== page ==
Nowadays you can get factory-produced bonsai pots for relatively cheap, but antiques exist that are considerably more expensive.
Usually made in China or Japan, vintage/antique bonsai pots can cost hundreds or even thousands of dollars. However, the upside is that antiques will increase in value as time passes and, if you want to sell an antique at a later date, it will probably be worth more than what you paid for it (provided it’s in pristine condition).
Additionally, rare breeds of bonsai trees will require more expensive pots – this is a simple case of supply and demand. It may also be the case that the pot itself is rare and therefore expensive (perhaps made by a popular craftsman, or possessing historical value.
Here is a great article about how long it takes to grow a bonsai tree.
They Must Be a Specific Size
The size of your bonsai tree will determine the size of pot it needs, and an ill-fitting home can be a matter of life or death for your bonsai. As already mentioned there needs to be enough space for the roots to grow, but the root tips must also be able to draw in water and nutrients from the soil.
It stands to reason that the bigger the bonsai pot, the more expensive it will be. This is a necessary investment, though, because without sufficient space to grow a bonsai tree will die.
Here are some of the size requirements for your bonsai pot:
- The length should be around 2/3 of the bonsai tree’s height; if the tree’s width is greater than its height, the pot’s length should be 2/3 of the tree’s width
- The width of the pot should be slightly less than the span of the longest branches on each side
Size should be your biggest concern when choosing a bonsai pot, and this can have a significant impact on the price.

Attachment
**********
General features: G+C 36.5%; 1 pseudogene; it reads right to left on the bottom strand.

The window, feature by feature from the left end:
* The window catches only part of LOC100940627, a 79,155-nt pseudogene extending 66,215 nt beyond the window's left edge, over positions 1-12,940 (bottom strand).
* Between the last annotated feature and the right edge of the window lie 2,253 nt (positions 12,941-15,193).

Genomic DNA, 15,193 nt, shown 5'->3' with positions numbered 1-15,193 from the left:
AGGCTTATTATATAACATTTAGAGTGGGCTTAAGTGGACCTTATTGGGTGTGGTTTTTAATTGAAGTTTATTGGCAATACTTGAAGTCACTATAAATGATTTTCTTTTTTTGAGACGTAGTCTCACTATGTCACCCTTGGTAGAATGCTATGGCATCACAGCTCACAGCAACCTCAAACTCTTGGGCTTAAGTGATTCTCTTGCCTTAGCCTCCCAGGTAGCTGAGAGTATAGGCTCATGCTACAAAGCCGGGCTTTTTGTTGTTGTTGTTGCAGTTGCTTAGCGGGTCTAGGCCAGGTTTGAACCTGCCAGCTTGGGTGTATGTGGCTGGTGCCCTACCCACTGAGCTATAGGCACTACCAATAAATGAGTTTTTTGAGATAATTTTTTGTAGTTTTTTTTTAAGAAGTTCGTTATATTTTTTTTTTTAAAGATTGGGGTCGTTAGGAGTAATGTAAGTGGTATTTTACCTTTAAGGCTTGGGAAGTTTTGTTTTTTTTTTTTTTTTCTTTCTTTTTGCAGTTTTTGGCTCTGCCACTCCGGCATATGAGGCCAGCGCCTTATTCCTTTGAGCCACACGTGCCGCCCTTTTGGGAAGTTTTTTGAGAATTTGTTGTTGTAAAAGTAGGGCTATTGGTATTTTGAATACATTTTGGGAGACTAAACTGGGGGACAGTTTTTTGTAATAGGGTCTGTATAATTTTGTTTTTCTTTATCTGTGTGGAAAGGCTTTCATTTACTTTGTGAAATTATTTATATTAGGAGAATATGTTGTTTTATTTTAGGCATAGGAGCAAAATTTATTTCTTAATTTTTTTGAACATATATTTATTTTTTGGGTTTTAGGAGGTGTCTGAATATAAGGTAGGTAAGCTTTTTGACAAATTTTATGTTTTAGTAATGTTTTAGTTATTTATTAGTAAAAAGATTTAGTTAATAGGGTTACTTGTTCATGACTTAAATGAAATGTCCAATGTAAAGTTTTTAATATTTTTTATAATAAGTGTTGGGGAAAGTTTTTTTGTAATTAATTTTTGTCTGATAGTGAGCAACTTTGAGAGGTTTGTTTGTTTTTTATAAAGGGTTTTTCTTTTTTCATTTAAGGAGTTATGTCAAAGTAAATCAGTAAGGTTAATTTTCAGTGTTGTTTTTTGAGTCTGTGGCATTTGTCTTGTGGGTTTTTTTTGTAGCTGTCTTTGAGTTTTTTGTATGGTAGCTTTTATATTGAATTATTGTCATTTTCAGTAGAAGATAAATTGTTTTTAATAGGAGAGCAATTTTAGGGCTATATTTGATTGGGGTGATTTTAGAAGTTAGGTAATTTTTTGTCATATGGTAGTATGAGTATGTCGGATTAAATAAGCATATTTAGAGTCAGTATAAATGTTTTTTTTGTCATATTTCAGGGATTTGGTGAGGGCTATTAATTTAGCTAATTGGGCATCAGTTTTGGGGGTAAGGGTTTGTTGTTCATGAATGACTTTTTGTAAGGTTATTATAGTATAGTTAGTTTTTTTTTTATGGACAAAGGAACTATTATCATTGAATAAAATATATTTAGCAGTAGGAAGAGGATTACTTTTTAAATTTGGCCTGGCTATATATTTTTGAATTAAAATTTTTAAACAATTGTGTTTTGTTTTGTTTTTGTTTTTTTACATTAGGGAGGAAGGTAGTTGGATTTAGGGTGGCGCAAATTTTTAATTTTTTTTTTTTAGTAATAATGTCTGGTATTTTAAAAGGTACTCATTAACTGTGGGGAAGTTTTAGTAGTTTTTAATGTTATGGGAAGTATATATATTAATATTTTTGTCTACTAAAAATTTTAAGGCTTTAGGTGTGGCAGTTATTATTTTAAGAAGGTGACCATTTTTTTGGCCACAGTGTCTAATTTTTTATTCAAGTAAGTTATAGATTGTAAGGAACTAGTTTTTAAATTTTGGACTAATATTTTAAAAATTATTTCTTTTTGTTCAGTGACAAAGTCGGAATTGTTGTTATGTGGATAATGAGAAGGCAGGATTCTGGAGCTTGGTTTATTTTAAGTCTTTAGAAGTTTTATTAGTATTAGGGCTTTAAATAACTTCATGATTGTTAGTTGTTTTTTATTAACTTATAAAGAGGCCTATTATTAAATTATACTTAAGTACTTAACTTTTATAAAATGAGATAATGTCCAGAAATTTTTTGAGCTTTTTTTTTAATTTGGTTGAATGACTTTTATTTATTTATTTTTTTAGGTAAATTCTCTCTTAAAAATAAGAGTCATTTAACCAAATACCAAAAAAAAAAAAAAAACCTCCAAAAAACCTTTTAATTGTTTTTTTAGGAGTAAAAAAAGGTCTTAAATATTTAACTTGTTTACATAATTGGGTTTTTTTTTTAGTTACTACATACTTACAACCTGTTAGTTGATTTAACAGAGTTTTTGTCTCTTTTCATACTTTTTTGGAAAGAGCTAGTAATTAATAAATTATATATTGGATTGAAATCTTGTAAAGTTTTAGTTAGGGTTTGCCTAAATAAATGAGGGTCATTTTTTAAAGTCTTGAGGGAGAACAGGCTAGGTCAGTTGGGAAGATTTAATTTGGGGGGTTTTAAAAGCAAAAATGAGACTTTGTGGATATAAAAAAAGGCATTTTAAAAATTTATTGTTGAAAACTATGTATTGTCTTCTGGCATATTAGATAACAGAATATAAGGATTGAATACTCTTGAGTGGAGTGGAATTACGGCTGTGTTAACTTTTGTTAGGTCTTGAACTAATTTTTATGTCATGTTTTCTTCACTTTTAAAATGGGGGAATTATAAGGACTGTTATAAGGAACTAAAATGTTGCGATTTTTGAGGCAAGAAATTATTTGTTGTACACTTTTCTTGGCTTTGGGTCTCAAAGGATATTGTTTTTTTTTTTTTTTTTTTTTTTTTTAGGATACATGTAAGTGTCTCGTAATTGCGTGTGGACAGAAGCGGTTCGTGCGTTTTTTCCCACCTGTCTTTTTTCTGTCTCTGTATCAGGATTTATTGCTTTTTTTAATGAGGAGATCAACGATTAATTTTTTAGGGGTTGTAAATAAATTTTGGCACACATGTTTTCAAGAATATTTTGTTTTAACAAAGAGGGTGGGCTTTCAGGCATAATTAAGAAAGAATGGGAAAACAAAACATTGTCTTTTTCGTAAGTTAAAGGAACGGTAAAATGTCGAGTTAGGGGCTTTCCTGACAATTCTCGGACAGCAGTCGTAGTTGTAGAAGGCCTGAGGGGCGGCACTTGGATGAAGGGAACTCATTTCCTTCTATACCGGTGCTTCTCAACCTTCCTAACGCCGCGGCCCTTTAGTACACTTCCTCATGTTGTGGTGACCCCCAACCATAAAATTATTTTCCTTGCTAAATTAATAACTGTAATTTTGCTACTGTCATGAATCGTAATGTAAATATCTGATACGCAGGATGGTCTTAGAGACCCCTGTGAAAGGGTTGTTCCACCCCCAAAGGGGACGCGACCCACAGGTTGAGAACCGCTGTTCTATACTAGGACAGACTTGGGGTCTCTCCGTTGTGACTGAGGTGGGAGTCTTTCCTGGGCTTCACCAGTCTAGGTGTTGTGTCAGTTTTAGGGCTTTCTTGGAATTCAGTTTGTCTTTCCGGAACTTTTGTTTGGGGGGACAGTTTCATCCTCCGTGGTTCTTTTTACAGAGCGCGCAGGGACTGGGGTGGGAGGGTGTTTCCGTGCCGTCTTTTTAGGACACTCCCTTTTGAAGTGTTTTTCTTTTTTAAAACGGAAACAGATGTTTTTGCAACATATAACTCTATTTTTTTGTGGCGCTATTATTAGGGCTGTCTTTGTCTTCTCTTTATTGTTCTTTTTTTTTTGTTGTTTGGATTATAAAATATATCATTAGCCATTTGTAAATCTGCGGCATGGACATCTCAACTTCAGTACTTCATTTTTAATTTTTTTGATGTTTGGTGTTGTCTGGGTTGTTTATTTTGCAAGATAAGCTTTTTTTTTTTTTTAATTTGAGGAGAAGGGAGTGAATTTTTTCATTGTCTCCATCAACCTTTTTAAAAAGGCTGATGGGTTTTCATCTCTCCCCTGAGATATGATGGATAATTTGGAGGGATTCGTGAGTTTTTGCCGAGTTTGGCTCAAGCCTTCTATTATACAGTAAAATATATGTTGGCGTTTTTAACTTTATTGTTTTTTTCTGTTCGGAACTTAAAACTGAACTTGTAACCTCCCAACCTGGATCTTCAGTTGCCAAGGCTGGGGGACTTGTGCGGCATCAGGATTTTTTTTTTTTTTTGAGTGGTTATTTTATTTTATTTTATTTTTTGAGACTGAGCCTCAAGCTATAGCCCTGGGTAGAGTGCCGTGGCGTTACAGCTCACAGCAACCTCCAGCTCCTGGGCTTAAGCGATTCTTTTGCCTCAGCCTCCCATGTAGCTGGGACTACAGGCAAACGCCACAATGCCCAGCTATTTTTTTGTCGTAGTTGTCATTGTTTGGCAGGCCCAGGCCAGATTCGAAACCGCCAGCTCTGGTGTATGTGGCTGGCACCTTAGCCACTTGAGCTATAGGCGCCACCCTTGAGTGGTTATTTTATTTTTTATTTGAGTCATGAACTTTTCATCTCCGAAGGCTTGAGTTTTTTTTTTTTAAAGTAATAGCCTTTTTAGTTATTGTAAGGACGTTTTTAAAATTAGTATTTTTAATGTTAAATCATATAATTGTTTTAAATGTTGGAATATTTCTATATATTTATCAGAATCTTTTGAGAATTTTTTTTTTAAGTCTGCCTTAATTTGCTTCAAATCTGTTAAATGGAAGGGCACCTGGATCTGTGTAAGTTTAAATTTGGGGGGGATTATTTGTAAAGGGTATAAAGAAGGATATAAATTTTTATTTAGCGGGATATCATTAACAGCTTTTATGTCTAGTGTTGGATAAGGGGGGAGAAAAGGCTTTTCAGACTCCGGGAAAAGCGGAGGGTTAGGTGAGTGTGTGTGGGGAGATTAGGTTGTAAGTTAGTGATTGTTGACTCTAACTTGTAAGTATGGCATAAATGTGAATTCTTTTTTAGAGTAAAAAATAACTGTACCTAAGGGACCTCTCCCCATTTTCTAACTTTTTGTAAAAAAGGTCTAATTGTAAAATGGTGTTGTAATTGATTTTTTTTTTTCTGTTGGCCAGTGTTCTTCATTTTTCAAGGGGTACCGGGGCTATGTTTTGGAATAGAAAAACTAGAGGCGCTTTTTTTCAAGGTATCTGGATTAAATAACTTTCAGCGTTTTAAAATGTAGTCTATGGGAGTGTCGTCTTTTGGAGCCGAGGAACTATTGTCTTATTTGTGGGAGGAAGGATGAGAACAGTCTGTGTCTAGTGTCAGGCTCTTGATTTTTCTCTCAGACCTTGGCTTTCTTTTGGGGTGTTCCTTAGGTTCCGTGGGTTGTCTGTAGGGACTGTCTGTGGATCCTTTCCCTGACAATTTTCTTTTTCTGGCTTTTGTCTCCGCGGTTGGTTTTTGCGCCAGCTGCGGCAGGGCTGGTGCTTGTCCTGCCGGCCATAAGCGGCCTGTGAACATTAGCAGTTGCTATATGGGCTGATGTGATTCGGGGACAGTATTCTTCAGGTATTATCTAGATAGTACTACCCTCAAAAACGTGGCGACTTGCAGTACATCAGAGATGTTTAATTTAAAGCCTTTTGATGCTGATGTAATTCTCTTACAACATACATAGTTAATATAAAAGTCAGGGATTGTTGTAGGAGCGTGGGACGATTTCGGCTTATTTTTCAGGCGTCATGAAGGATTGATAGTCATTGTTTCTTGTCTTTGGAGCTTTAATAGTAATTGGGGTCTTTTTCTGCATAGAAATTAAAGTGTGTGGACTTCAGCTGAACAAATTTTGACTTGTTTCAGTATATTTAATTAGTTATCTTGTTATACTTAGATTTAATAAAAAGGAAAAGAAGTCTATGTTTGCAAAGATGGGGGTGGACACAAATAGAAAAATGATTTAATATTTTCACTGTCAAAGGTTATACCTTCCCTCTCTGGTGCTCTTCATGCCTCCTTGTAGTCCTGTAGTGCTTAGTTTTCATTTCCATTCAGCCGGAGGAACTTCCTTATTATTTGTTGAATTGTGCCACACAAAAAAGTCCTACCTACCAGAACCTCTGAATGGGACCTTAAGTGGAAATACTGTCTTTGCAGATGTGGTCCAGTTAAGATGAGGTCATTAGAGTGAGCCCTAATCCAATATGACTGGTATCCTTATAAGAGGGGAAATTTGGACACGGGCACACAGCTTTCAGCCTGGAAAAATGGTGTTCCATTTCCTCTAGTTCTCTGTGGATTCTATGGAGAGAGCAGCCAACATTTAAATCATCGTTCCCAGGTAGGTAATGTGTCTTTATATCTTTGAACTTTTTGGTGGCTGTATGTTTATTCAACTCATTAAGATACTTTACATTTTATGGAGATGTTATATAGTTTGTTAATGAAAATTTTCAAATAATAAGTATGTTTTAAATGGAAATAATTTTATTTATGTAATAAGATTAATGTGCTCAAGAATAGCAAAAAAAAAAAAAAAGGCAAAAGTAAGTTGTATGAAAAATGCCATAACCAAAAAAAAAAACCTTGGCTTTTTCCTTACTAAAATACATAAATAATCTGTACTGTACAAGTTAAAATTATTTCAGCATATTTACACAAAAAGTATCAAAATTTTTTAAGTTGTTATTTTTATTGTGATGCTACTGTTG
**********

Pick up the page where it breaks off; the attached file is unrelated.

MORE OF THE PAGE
Affordable Bonsai Pots
Here are just a few examples of some fairly inexpensive bonsai pots that can still help your plant to flourish.
MUZHI Rustic Ceramic Bonsai Pot
This is a handmade pot with unglazed ceramic, allowing the soil to be breathable. Its neutral solid colour also makes it suitable for various bonsai types, while the vintage rustic style allows your plant to blend in seamlessly with its surroundings. The pot also boasts a wide and shallow shape. Check it out here if you’re interested in one.
ARTKETTY Large Round Bonsai Pot
The ARTKETTY pot comes with a bamboo tray to catch drippings from your plant, while the drainage hole at the base gives your bonsai some breathability. It’s cooked in high temperatures and given a glazed finish, giving it a beautifully smooth appearance. There are nine different colours available, so you’re spoilt for choice. Check it out here if you’re interested in one.
Kilofly Happy Bonsai Mini Glazed Pots
There are four pots of different shapes and depths in this set, making it great value. Their small size makes them ideal for miniature bonsai trees, and they come a mesh screen for each pot which helps with drainage. Check it out here if you’re interested in one.
MMBOX Succulent Plant Pots
Coming in sets of two, these bonsai pots are thick enough to give plenty of protection to your little green friend. Their minimalist design means they’ll also blend in seamlessly anywhere around your home and, like the ARTKETTY pot, they include a bamboo tray which stops water from pooling on the surface underneath. Check it out here if you’re interested in one.
At first glance it can be difficult to understand why bonsai pots are so expensive, especially when comparing them to other types of plant pots.
Hopefully this article has helped you to understand the expertise and craftsmanship that goes into them, and you now feel more ready to start the journey of growing your own bonsai tree.